The surprisingly good Beautiful Creatures is everything Twilight wanted to be, but never could.
Call me someone who doesn't bend to social trends, but I never understood the obsession with Twilight: poorly cast and written for 5 year-olds, Kristen Stewart mumbled, stumbled, and put us to sleep before starring in real movies like Snow White and The Huntsman. Thankfully, I never read the books, but they couldn't have been as bad as one of the most disappointing film franchises in history. Now that its sun has gratefully set, we can all now seek more intelligent fare, and Beautiful Creatures might just be the thing. A little sexy and way more fun, the movie about witches in a small town is appealing in almost every way.
The town of Gatlin, South Carolina is...well...a little backward. Content to exist under the old traditions of a post-Civil War town, its residents are a God-fearing people and look upon any change as a sign that evil could be on the march. When newcomer Lena Duchannes (Alice Englert) arrives to attend her first day at the local high school, Gatlin is already onto her, including fellow student Ethan Wate (Alden Ehrenreich). He's been racked by recurring dreams of a woman he does not know, and soon realizes it's Lena. A bookworm and the movie's narrator, Wate himself cannot wait to leave Gatlin for "anywhere 1,000 miles away from here," but Lena's appearance changes everything. The niece of wealthy shut-in Macon Ravenwood (Jeremy Irons, The Words), Lena is approaching her 16th birthday, and their odd relationship matches the appearance of Macon's sprawling home. What Ethan doesn't realize is that both Macon and Lena are castors - witches who use magic - and that Lena's increasingly strange behavior at school is due to her inability to control the incredible power within her. in fact, Lena will soon be claimed for either Light or Dark, a decision which could lead to the destruction of mankind if she cannot discover a way to keep her evil mother Sarafine (Emma Thompson, Harry Potter series) from corrupting her. Meanwhile, Ethan's love for Lena grows until the two realize their meeting is not by chance.
Based on the mammoth 2009 book by Kami Garcia and Margaret Stohl, Creatures more than satisfies as a replacement to the much-maligned Twilight, which created distinctive love/hate camps throughout its run. Creatures is more refined, able to nimbly exist in both the world of magic and the rooted reality of a small Southern town. The script by Writer/Director Richard LaGravenese (Freedom Writers) keeps the love story simple while encouraging the most out of its interesting and diverse cast. Irons and Thompson bring their deep resumes together in a reveal scene that's one of the best of the film, while Ehrenreich and Englert prove they won't be unknowns for long, as their chemistry and stage presence bring a Southern sizzle to things. The presence of Lena's overly-aroused evil cousin Ridley (Emmy Rossum, Shameless) brings a fun twist to things, as she and Lena battle it out for Ethan over dinner. And although the ending is a little too Lord of the Rings with its big special effects-laden climax, there's still a lot to like about Creatures.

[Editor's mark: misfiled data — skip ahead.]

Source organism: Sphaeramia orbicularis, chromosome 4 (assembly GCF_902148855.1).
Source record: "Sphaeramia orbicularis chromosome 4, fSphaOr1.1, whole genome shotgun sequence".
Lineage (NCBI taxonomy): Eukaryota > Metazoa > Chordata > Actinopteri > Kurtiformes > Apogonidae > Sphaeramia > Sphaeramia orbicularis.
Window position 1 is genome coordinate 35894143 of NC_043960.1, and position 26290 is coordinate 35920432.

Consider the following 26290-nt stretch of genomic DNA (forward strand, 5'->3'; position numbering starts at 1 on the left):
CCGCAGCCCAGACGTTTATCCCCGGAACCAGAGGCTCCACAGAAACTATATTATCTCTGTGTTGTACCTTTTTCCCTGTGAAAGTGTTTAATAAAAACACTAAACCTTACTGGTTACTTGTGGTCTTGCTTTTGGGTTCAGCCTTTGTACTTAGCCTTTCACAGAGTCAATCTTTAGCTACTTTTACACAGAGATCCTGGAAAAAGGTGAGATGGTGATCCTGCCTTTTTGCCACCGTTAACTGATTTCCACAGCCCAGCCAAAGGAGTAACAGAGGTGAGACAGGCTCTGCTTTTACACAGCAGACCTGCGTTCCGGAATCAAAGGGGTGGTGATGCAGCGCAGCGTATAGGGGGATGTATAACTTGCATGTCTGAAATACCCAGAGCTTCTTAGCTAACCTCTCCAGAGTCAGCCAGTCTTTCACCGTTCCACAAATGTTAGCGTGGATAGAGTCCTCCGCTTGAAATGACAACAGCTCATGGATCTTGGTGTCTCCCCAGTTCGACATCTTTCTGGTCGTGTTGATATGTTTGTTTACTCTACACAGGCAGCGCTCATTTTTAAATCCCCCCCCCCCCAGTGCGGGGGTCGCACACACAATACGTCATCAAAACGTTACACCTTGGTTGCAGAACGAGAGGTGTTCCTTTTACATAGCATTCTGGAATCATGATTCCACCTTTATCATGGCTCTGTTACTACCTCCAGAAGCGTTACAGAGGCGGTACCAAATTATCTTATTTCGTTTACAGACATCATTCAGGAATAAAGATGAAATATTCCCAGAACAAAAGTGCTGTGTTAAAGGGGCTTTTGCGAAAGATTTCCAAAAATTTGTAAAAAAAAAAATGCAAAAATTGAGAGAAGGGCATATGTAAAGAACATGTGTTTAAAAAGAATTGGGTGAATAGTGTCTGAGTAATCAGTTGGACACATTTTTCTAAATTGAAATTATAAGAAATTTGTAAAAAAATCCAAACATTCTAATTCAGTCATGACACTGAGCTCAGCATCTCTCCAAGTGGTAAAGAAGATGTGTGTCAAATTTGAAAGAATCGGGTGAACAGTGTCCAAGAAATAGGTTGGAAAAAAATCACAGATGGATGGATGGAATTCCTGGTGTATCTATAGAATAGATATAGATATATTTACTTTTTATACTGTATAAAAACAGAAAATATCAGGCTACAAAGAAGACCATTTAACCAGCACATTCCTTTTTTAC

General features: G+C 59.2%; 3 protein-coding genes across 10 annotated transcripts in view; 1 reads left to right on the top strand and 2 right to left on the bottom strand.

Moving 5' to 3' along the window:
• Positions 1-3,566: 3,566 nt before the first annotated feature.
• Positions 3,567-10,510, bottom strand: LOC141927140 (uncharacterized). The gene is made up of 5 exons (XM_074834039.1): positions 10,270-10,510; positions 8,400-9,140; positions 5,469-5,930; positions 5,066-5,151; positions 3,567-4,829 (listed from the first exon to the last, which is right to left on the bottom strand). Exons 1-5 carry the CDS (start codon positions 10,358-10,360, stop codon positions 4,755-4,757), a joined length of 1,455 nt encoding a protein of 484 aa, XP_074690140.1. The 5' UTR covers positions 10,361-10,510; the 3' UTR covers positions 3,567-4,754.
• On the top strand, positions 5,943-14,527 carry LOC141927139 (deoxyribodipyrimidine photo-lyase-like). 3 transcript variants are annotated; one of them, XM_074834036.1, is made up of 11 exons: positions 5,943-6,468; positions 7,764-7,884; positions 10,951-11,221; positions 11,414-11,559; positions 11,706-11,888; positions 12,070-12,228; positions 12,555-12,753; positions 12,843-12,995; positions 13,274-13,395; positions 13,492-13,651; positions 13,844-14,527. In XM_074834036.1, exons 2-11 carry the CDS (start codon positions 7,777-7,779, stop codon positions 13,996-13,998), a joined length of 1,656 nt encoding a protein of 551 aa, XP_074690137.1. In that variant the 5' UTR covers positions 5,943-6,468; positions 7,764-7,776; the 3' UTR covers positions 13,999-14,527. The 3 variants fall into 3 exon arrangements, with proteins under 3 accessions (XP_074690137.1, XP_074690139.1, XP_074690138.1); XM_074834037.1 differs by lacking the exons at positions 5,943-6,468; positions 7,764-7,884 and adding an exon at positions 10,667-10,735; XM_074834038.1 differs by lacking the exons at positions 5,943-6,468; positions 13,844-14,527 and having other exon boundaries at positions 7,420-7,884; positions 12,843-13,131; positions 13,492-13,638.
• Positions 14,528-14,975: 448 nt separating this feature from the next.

We've already seen several 2013 movies disappear from theaters like one-night stands (Promised Land), but Beautiful Creatures has the potential to last awhile, especially if the teen novel can actually reach its intended audience. With strong writing and excellent casting, Creatures is an early standout and a must-see for Valentine's Day. The best part is you won't have to drag your significant other to it, as the story has plenty for him/her to enjoy. Beautiful Creatures is rated PG-13 for sexual situations and has a runtime of 124 minutes.
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